If you're a novice, don't try this without a safety briefing, unless you like the idea of broken limbs! Joe Costello at Ballyhoura Bike Hire will fit you for a bike, provide a helmet and talk you through how to stay in one piece before you hit the trails. Then start off gently on the Green Wood loop trail, one of five loops around the mountains. Around 6km long, there's a steep hill to navigate before you hit the single track trail, where you'll skid and slither through puddles before zooming over bumps at speeds that partly make you want to slam on the brakes and partly make you want to scream with sheer exhilaration.
Bike hire costs from around £26 and charges for guides are available on request. You need a valid photo ID to hire the bikes. For more information on the trails, visit www.ballyhouramtb.com.
Boasting Ireland's highest mountains, as well as 26,000 acres of stunning scenery, from woodlands and lakes to waterfalls, Killarney National Park is the perfect place for a hike, whether you'd prefer a gentle amble or something a bit more energetic.
There's maps available from the visitor centre – start with the trail to Torc Waterfall, around 4.5 miles from Killarney town. After reaching the 20m high falls, you can climb up to get a view out over Middle Lake, and it's a starting point for several other circular walking routes, as well as part of the Kerry Way route.
You can also book walking tours with www.govisitireland.com
On the banks of the River Lee in Cork, The Boardwalk Bar & Grill might conjure up images of an American beachside hamburger joint, but you couldn't be further from the truth. The cosy bar, with its green leather sofas, is great for a quick drink before your meal – the extensive wine list has some unusual choices – before you tuck in at the restaurant.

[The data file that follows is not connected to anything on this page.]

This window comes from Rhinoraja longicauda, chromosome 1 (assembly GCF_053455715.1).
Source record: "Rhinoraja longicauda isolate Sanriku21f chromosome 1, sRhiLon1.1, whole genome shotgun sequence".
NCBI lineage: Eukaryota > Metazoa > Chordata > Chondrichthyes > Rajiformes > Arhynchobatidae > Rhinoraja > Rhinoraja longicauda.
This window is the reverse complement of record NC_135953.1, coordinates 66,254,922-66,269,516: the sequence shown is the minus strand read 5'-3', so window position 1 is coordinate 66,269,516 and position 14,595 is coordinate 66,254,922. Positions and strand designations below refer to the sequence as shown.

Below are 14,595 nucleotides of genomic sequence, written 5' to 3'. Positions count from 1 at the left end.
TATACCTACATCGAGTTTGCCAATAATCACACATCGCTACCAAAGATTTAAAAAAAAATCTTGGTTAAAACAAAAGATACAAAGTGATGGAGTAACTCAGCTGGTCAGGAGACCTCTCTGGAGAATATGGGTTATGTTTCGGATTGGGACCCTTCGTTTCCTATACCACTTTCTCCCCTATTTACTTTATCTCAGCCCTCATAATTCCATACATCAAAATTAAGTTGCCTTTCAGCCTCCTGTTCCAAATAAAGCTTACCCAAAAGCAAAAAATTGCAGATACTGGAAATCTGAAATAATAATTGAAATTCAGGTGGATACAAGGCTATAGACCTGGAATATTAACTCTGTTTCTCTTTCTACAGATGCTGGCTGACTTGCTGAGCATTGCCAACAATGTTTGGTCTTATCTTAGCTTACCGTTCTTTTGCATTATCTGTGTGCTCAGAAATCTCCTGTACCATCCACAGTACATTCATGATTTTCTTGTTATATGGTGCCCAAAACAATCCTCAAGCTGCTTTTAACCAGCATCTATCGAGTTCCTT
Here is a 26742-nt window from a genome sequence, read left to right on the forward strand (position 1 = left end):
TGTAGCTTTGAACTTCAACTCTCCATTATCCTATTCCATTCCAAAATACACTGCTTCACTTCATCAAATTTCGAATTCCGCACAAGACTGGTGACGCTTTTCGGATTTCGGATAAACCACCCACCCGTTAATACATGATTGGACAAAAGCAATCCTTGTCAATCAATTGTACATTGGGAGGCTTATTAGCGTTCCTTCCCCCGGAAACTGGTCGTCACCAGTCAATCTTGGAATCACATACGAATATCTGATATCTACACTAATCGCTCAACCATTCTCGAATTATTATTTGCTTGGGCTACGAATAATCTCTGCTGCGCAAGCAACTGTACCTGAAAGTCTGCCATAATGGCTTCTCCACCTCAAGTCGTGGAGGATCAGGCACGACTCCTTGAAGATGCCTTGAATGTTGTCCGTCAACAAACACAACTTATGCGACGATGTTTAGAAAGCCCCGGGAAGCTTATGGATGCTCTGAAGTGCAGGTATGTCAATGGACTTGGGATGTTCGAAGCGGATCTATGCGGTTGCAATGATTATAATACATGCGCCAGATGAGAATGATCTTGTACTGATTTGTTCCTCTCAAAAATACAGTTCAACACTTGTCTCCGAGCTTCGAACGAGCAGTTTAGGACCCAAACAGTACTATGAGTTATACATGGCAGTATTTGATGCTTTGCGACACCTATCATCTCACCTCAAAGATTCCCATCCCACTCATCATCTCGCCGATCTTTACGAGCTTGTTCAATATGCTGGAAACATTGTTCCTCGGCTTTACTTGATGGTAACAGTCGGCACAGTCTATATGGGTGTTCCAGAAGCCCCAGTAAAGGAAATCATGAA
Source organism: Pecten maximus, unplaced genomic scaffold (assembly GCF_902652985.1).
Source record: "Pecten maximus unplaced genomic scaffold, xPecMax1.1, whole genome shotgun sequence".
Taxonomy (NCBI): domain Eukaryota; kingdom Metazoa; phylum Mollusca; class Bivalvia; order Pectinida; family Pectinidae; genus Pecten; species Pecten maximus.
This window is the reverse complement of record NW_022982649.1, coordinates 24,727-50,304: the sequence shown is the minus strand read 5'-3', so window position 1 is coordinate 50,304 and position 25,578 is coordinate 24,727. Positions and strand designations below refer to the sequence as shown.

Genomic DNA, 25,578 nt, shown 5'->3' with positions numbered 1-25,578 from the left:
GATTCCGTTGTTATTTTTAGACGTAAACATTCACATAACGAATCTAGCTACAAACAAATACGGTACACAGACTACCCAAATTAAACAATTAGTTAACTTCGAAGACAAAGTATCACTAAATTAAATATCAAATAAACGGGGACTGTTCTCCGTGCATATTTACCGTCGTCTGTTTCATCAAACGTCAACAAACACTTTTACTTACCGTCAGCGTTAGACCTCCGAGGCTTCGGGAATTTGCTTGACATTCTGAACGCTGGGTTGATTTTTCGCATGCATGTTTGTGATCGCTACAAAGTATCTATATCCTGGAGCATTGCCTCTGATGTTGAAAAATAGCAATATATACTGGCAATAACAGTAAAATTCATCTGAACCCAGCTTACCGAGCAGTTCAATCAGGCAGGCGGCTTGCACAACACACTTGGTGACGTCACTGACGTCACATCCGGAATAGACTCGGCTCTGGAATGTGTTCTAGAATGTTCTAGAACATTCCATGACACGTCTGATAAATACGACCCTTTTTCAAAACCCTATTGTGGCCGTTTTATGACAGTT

Start with the Iced jumbo shrimp cocktail, around £12 but worth every penny. Arriving in a martini glass of sweet chilli sauce and ice, the prawns are draped over the side, so it looks almost too good to eat, while the Confit of Pork and black pudding, £6.50, is mouth-watering. But it's the Angus steaks that are the high point. From the 11oz ribeye, at around £22, up to a 20oz whopper, £31, as well as fillet and T-bone, the meat is cooked to perfection in a charbroiler to sear the outside while keeping the inside juicy.
Ireland is renowned for its Guinness – although Murphy's and Beamish are the local drinks in Cork – but if you'd prefer a cocktail, the city won't let you down. Among the pubs on Washington Street, Long Island Bar at number 11, has twice been named cocktail bar of the year, staff who know their way around a shaker and plenty of choice on the menu.
If you're looking for something more traditional, Washington Street is a great place to start, and locals recommend Rearden's for the 'craic' – it's heavy on the sport but there's live music at weekends.
Horse riding in Ireland conjures up images of galloping through the surf, but for a gentler walk swap the beaches for the Killarney National Park where the horses at Killarney Riding Stables, just outside the town centre, couldn't be more placid.
The trails takes you along the shores of the lake as far as Ross Castle, past herds of black Kerry cows and even red deer. For novices, an instructor will talk you through the basics (although the horses seem to know what to do regardless) as well as trying your hand at rising trot. There's one, two and three hour trails, plus longer trips of up to five day for more experienced riders. Prices start from around £30.